When it comes to researching and testing ideas, Pat Flynn wrote the book.
In addition to his insanely popular blog and podcast SmartPassiveIncome.com, Pat is also the author of the New York Times bestselling book, Will it Fly? How to Test Your Next Business Idea So You Don't Waste Your Time and Money.
It's a fantastic book with helpful exercises to evaluate, research, and prove your ideas before you roll out.
Evaluating your idea is crucial when it comes to membership websites, so we jumped at the chance to have Pat share his best advice for validating your membership idea.
1. You Need to do your Research
“The Biggest fear some people have is working on something that fails. It doesn’t feel good to fail,” Pat noted.
You have to take action because if you don’t, nothing will happen. But if you just launch without any research, you have no idea what will happen. Some of us are afraid to do this research beforehand because we fear the answer will be that it won’t work. We feel better working on something that we hope will succeed.
It’s human nature to take action based on hope, but when you just rely on that, it will bite you later.
When you combine that hope with research and knowing, you’ll be able to move forward with that much more confidence.
2. Get Paid Upfront
Getting people to pay you for something upfront is the only way you’ll know people will pay for it later.
It’s validating the market need and willingness to pay for your idea before you spend the time creating it.
We’re paying for a lot of things upfront now. Take Kickstarter for example, we’re paying for ideas.
It’s the same thing with your membership site.
Go out there and see if you can get one customer. Other people will build out their platform and business cards and then they try to get a customer and no one buys. That’s doing it in the wrong order.
3. Make the Upfront Sell and Then Build Your Membership
Pat advised membership entrepreneurs to validate their idea by getting five customers to pay upfront.
It doesn’t matter that you don’t have your membership website built yet. Put them in a Facebook group and work with them there.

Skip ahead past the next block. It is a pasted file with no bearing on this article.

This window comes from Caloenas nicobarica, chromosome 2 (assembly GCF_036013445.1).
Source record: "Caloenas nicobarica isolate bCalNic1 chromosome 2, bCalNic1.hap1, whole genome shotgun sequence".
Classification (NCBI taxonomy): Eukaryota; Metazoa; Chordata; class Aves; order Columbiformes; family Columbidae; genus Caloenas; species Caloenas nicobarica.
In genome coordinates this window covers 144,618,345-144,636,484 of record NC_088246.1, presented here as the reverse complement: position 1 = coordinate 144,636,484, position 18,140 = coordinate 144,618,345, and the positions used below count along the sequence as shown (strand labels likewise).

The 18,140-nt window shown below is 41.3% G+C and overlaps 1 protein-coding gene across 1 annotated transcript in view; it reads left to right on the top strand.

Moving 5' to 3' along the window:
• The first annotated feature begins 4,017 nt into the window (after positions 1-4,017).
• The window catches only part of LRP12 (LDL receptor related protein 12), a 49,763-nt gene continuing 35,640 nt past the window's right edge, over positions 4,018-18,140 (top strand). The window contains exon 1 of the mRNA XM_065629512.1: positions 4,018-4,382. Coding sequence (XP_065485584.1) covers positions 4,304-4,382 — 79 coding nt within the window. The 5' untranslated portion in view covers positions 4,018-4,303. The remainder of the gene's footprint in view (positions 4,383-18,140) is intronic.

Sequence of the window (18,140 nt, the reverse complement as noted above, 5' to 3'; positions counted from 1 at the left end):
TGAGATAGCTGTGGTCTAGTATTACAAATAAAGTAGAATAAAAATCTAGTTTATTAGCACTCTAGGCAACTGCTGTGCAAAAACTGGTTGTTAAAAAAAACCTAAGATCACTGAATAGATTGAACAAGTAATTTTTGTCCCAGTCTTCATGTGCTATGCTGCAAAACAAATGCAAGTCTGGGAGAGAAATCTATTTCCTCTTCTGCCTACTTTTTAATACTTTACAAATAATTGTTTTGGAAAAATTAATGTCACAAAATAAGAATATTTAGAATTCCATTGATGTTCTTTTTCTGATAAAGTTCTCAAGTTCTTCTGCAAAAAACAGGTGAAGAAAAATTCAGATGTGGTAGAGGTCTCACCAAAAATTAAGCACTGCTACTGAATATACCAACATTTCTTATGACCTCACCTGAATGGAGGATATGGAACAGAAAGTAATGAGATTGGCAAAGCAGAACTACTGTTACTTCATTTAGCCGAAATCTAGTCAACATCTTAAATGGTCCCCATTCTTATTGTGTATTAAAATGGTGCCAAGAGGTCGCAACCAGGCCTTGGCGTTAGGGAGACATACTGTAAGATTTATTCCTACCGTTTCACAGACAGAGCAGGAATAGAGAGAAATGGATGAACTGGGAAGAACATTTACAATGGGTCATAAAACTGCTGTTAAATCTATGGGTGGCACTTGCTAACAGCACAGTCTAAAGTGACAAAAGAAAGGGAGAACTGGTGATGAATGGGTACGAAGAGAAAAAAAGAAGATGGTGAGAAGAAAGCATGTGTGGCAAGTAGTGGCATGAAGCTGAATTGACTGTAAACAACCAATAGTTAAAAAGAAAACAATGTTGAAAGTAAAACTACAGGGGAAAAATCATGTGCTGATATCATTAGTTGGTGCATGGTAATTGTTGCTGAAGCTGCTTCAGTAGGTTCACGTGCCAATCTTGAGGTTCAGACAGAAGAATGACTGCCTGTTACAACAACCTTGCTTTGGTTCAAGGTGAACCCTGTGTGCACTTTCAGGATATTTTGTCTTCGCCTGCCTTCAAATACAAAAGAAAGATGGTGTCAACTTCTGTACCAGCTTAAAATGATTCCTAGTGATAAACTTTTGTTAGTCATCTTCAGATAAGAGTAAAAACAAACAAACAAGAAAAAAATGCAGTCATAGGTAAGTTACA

You can get their help shaping what your membership will become.
If you can’t get people to pay upfront, what makes you think you’re going to get people to do it later?
Share content and pieces of the membership site as you create it.
Ultimately everyone will be better off because you’ll be creating what your customers actually need.
4. Talk to Your Audience
Tim Ferris taught that validating an idea is putting up a landing page before you create the product and tracking how many people click the buy now button.
The problem with this is that you don’t know what people are or aren’t buying.
You could have a problem with your sales page and you wouldn’t know it.
Then, you’d dump an idea not because it was bad, but because the landing page wasn’t right.
When you ask someone about your idea, even if they don’t like it, you can ask why.
Then you’ll be able to make the necessary changes instead of being blind to results.
Have an interaction with a target customer, run the idea with them through a small experience, and make changes accordingly.
Once you’ve fine-tuned your membership website, then you go big scale knowing it’s working.
The worst time to ask someone what they want is after you’ve created your product.
5. What to Do When No One Buys
If you’ve skipped the validation stage, opened the doors and no one buys, there’s always a way to go back and fix things.
If you’re honest with everyone, it’s going to be even better.
Don’t send an email blast saying you screwed up, take a small sample of 5-10 power users who are most active in your community and have an honest conversation with them.
Find out their point of view and get their ideas.
You can also run a survey.
Pat Flynn did this and ended up making a lot of changes. In fact, that’s where Will it Fly? came from.
He didn’t tell his audience he needed to pivot. He asked them what was working and what wasn’t and then made changes.
6. Write Down Your Ideas
If you have a new idea every other day, narrowing them down can be a challenge. Pat’s advice is to write them all down.
When you see your ideas on paper, a few will stand out to you or just obviously not fit. Our brains are great at coming up with ideas, but not evaluating them.
One by one, see if you can turn each idea into something that makes sense.
Work through the business model and what it would look like as a membership site.
Connect the dots between your idea and what your audience needs. And then talk to people.
Just by talking about it with others, you’ll see if your idea has wings.
Pat Flynn's resounding advice was clear, “If you’re going to be an entrepreneur, you have to step out of your comfort zone.”